A Fast Hardware Tracker for the ATLAS Trigger System
Presented by Mark NEUBAUER on 9 Aug 2011 from 15:10 to 15:25
Type: Parallel contribution
Session: Detector Technology and R&D
Track: Detector Technology and R&D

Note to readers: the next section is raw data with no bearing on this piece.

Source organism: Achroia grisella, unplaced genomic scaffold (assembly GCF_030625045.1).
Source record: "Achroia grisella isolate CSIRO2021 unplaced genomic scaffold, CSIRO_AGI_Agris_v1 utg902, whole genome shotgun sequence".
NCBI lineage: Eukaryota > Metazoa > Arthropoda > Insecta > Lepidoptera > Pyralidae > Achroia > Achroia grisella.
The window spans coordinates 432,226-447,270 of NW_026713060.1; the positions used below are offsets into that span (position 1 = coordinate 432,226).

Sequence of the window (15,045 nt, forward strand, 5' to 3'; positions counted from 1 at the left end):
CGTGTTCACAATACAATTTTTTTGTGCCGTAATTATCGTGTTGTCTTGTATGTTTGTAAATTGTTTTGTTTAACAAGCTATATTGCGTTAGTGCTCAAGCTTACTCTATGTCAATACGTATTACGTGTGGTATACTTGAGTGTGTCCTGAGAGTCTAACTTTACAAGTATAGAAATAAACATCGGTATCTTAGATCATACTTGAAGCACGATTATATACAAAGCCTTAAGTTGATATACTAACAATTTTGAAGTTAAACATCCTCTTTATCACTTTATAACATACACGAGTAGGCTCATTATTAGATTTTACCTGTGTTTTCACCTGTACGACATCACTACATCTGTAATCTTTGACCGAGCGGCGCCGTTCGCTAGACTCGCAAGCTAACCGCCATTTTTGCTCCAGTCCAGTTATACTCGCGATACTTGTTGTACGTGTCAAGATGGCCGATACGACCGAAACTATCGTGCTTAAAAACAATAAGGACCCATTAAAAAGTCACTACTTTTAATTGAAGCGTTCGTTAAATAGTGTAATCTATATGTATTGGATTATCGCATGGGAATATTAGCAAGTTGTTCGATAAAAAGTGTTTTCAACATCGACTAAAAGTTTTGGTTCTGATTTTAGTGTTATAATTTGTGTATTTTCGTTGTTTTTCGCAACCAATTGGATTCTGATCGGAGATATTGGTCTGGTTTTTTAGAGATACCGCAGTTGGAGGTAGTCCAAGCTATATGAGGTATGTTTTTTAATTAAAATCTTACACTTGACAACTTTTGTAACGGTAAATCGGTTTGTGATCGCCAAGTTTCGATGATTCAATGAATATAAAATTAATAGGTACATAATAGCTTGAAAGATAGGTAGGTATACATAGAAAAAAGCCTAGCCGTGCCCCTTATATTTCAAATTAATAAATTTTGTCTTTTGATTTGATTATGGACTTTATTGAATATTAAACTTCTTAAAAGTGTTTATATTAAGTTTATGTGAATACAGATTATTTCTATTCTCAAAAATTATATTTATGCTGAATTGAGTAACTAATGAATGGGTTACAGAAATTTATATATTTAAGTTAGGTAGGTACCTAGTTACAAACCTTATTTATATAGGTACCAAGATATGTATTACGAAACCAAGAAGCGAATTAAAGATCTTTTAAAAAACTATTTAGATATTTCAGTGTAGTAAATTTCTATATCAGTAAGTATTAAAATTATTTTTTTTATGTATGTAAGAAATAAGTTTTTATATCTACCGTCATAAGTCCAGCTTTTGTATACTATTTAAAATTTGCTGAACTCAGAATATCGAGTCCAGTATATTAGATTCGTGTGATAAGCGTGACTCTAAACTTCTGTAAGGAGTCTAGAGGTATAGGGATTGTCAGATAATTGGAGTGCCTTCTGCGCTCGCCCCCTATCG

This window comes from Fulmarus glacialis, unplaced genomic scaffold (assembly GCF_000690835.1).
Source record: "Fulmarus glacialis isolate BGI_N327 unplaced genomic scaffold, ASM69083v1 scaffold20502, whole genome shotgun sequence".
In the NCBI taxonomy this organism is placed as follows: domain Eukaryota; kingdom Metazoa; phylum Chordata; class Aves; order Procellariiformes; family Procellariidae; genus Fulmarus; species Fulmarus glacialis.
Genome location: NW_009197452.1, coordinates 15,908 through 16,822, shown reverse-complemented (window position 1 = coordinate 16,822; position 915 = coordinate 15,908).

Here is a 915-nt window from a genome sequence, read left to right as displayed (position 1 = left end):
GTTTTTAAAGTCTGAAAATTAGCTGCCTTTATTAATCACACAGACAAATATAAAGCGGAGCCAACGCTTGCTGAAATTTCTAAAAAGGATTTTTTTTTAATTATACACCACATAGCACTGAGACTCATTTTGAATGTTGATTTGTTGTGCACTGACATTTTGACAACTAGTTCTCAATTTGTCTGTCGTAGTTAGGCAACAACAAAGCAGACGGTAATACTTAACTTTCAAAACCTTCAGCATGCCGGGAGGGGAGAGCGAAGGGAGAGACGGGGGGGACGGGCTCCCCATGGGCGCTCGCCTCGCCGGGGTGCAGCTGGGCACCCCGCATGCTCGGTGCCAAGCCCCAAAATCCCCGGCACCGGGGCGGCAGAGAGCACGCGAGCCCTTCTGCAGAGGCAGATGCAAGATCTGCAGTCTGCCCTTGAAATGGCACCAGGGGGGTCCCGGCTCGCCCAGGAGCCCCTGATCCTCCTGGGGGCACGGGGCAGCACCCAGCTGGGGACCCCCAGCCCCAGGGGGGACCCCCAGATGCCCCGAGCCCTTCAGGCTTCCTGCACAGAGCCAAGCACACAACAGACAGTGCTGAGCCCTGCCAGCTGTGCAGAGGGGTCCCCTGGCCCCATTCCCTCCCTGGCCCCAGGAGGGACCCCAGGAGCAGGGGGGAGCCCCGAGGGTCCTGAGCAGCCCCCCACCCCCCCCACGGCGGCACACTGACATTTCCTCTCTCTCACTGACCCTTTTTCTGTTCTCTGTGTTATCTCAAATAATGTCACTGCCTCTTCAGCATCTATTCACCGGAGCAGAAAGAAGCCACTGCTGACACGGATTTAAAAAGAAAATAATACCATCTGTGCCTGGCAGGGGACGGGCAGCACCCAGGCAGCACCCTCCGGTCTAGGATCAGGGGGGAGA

In hadron collider experiments, triggering the detector to store interesting events for offline analysis is a challenge due to the high rates and multiplicities of particles produced. The LHC will soon operate at a center-of-mass energy of 14 TeV and at high instantaneous luminosities of the order of 10^34 to 10^35 / cm^2 / second. A multi-level trigger strategy is used in ATLAS, with the first level (L1) implemented in hardware and the second and third levels (L2 and EF) implemented in a large computer farm. Maintaining high trigger efficiency for the physics we are most interested in while at the same time suppressing high rate physics from inclusive QCD processes is a difficult but important problem. It is essential that the trigger system be flexible and robust, with sufficient redundancy and operating margin. Providing high quality track reconstruction over the full ATLAS detector by the start of processing at L2 is an important element to achieve these needs. As the instantaneous luminosity increases, the computational load on the L2 system will significantly increase due to the need for more sophisticated algorithms to suppress backgrounds. The Fast Tracker (FTK) is a proposed upgrade to the ATLAS trigger system. It is designed to enable early rejection of background events and thus leave more L2 execution time by moving track reconstruction into a hardware system that takes massively parallel processing to the extreme. The FTK system completes global track reconstruction with near offline resolution shortly after the start of L2 processing by rapidly finding and fitting tracks in the inner detector for events passing L1 using pattern recognition from a large, pre-computed bank of possible hit patterns. We describe the FTK system design and expected performance in the areas of b-tagging, tau-tagging, and lepton isolation which play and important role in the ATLAS physics program.